Because of the rain we dawdled over our breakfast and we weren't ready to move off until about 11am, but then we had decided we would head for The Castle of Mey, which was not quite what we expected.
Therefore, it only took us about 30 minutes to complete this part of our visit, and to say the least, we were a little disappointed. However, then we spotted the animal centre which didn't look overly interesting, but as we thought we needed to make the most of our visit, so we wandered over - and this was were John practised lots of new languages - I think he thought his name was Doolittle!
He spoke to the pigs in 'oink oink oink' and the donkey in 'bray', (he-aw, he-aw, he-awt to know better),
and the geese in 'honk, honk, honk'
he mooed at the cows and he baaaa-rd at the lambs, and he even went as far as to sing Baa Baa Black Sheep, Have You Any Wool - to which Mummy sheep replied Nahhhh -
It was very funny, but by this time he was becoming a 'little horse', however, it made our visit well worth while, but maybe you had to be there to share the joke!!
Eventually, I managed to drag him away, (just before the man in his little white coat turned up from the 'funny farm')! And from there we headed on our way to The Caravan Club Site at Dunnet where we plan to stay for a couple of days so that I can get our washing done. Again, we're right on the sea front, but this time surrounded by dunes and a huge stretch of sandy beach - where we passed the afternoon strolling in the warm sunshine.
Scotland Day 11
Saturday 4th June 2016
This morning we overslept - it was 8.45 when John woke me - and he hadn't even made me a cuppa! Our goal this morning was Dunnet head, and as we wanted to do a bit more
bird spotting, we decided to walk - it was only about 11 miles return journey.
As usual we packed our picnic and filled our flask, and then off we set along the single track road that leads to the headland, but walking on the road wasn't a problem at all - the road only had very minimal traffic so for most of the time we had it entirely to ourselves.
And it was really lovely, much of it bypassed peat bogs where you could see both recent and ancient workings to remove the peat, we passed numerous small lochs, and all this was made more splendid by the addition of numerous wild flowers and yellow gorse that filled the air with it's vanilla aroma.
In all it took us about two hours to get to the headland where there is another of this areas many lighthouses that were designed by Robert Stevenson, but we didn't linger long to look at that, because by now we were starving, so lunch was high on our agenda.
However, once that was consumed we were keen to pursue our main aim of the day, so with that in mind, we meandered down onto the cliffs to see what we could spot - and we were very quickly rewarded with sightings of puffins flitting through the blue skies as they headed out to sea to find food to feed too their pufflings. Then we walked a bit further and managed to spot several more puffins doing a bit of sun bathing on the cliff face - it really made our long walk worthwhile.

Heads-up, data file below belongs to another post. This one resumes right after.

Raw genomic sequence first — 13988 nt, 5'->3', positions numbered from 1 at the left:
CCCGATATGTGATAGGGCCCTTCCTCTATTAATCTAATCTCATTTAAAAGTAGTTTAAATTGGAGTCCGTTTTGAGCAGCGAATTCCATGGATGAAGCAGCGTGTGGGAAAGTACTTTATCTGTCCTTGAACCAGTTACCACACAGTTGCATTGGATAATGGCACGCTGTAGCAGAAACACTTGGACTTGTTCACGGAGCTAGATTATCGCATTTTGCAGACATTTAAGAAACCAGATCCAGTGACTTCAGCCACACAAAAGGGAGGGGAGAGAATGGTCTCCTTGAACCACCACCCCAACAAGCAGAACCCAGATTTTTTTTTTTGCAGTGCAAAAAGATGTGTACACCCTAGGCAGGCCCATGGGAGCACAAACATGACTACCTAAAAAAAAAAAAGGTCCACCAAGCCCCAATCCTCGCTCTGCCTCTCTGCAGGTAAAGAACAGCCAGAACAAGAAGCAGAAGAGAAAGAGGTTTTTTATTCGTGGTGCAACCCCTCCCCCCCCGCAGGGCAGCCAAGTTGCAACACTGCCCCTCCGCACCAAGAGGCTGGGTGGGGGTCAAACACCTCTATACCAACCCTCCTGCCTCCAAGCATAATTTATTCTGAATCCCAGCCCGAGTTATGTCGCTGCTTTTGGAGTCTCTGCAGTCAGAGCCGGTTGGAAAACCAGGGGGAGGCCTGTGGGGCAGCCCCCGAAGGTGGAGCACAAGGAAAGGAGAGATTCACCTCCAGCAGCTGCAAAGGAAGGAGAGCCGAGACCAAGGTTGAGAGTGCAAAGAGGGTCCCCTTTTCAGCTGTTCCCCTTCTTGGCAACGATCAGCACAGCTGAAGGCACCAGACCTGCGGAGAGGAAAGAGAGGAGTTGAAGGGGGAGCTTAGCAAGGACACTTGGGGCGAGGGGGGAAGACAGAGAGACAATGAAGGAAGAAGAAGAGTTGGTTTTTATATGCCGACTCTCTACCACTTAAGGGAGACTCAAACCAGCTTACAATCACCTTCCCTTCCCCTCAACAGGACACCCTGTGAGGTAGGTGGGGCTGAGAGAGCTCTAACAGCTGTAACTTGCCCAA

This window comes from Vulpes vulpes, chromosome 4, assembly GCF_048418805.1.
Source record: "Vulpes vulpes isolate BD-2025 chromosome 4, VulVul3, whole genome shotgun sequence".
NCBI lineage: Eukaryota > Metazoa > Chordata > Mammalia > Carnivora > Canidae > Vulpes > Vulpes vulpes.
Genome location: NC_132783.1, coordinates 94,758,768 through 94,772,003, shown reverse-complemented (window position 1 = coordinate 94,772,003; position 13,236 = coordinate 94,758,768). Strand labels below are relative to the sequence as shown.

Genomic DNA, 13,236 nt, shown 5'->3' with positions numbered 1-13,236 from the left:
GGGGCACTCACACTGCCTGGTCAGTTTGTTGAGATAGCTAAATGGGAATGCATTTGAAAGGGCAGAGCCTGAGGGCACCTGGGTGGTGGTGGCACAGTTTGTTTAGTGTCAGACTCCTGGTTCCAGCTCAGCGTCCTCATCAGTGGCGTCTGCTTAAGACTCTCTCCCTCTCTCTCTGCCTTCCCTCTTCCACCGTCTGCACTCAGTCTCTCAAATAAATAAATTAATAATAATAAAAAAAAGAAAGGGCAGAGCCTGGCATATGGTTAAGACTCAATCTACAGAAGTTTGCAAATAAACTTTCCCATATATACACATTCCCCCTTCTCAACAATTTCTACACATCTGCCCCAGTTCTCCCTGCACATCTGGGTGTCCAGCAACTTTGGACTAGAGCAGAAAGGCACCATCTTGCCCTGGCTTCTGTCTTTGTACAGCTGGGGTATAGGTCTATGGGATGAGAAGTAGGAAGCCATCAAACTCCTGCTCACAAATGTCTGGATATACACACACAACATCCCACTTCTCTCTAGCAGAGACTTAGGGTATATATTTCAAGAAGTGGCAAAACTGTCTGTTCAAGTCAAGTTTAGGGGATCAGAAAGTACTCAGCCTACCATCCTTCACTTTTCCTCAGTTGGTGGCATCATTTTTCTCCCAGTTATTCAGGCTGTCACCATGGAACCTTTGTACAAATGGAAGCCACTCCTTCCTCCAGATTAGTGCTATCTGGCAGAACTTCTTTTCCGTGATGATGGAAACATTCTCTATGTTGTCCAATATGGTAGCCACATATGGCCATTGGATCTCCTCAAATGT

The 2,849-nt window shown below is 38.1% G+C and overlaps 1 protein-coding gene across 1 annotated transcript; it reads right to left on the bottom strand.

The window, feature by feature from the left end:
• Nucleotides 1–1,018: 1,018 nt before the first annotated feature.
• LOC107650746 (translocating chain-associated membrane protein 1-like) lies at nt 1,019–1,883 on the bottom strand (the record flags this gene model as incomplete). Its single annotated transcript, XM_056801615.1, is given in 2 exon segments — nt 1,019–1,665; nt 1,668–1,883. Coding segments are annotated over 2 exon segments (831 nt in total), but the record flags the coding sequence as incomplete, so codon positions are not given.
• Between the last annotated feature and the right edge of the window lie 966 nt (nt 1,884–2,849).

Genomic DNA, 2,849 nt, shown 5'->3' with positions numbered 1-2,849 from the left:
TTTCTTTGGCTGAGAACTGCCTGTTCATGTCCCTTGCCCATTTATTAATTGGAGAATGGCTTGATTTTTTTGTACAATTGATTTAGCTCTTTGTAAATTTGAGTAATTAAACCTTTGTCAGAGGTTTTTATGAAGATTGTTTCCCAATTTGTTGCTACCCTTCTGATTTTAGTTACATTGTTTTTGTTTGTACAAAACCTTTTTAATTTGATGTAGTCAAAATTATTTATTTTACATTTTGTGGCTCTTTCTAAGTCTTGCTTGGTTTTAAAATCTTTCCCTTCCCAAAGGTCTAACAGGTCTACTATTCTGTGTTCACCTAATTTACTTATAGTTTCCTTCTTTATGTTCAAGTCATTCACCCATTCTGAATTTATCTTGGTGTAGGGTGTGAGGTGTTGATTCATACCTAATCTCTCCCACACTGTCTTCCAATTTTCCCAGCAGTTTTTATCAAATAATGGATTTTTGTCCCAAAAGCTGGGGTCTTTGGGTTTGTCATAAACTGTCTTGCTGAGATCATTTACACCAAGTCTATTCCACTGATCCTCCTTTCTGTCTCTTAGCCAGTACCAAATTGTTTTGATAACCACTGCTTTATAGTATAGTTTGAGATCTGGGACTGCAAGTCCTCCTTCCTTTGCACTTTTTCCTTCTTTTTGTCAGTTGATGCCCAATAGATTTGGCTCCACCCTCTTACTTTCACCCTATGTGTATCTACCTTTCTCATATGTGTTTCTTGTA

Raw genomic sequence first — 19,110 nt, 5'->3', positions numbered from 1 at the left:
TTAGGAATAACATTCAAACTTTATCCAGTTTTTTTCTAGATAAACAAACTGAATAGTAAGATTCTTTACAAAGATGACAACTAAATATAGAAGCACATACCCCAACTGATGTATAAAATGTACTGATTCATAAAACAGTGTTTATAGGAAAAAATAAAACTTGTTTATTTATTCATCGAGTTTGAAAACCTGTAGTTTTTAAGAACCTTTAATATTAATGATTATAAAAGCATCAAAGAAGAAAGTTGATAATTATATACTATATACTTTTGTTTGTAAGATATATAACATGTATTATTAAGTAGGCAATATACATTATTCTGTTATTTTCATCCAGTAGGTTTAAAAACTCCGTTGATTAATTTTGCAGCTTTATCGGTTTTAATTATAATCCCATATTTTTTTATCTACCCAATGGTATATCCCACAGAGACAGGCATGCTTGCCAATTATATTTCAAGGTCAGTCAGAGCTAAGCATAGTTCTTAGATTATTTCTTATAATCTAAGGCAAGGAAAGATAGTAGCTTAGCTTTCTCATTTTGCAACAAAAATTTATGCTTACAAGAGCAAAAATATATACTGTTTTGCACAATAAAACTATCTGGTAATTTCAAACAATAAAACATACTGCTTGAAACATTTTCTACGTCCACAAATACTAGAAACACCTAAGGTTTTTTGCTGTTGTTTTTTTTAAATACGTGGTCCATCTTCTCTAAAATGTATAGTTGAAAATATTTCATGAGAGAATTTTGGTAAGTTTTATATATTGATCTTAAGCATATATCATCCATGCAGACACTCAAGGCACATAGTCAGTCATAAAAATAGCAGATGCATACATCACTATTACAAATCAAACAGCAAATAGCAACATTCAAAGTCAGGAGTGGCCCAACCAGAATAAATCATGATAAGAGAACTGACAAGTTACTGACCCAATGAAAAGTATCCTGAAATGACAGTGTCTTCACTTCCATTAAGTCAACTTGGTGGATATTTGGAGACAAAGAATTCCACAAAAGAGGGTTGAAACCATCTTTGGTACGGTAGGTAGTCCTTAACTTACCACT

We watched the birds for quite a while, but eventually we decided we needed to head back, and it was a good job we left ourselves plenty of time because there was more to see and do on our homeward trek.
Our next stop was at Brough Bay - a little gem that is almost invisible from the road, but by following a track down you arrive at a slipway that was built in 1830 to provide a landing area for provisions needed to build the Dunnet lighthouse.
More recently fishermen used it, but today it seems to stand deserted (but well cared for) except as another domain for sea birds. However it provided a lovely coffee stop for us, and it even encouraged John to go foraging.
|A Gulls leavings!|
Then our final stop was at St John's Pool Hide, where there seemed to be quite a commotion going on. The hide was renovated in 1992 when floating islands and nesting platforms were installed, along with a predator proof fence. Since then it has become the home to a huge number of black headed gulls that had previously almost become extinct in this area. From the hide we were able to watch the noisy gulls and their chicks, along with quite a few other water foul.
And from their we were soon back home in T4rdis2 for a very pleasant evening watching the final of Strictly! We both thought Kelly and Kevin should have won!
Scotland Day 12
Sunday 5th June 2016
We've been very lucky with the weather so far - only one wet day out of 12, and today is another corker with hardly a cloud in the sky! We've decided to have an easy day today, and because we are heading further west into the 'wilderness' that are the Scottish Highlands, we've decided to stock up at the last Lidl in this area - and what a place that turned out to be. It is located just outside Thurso, and has stupendous uninterrupted views over craggy coast line and out to sea!
Once the shopping was done and stowed away we continued out along the coast road where fantastic coastal vistas reviled themselves as we headed first past Dounreay Power Station, and then on towards Strathy Point with it's obligatory lighthouse, and where we thought we might be able to pinch another cheeky night 'wild-camping'.
To get there we negotiated another narrow single track road, but alas it wasn't a suitable spot for us to spend the night, however, we while we were there we did enjoy another magnificent walk along the craggy cliffs. And all was not lost, because a little earlier we had spotted a lovely parking area that we planned to return to if plan A failed.
So as I type this we're once again overlooking a magnificent coastal view and we're just about ready to sip a nice cool cider in this evenings sunshine xx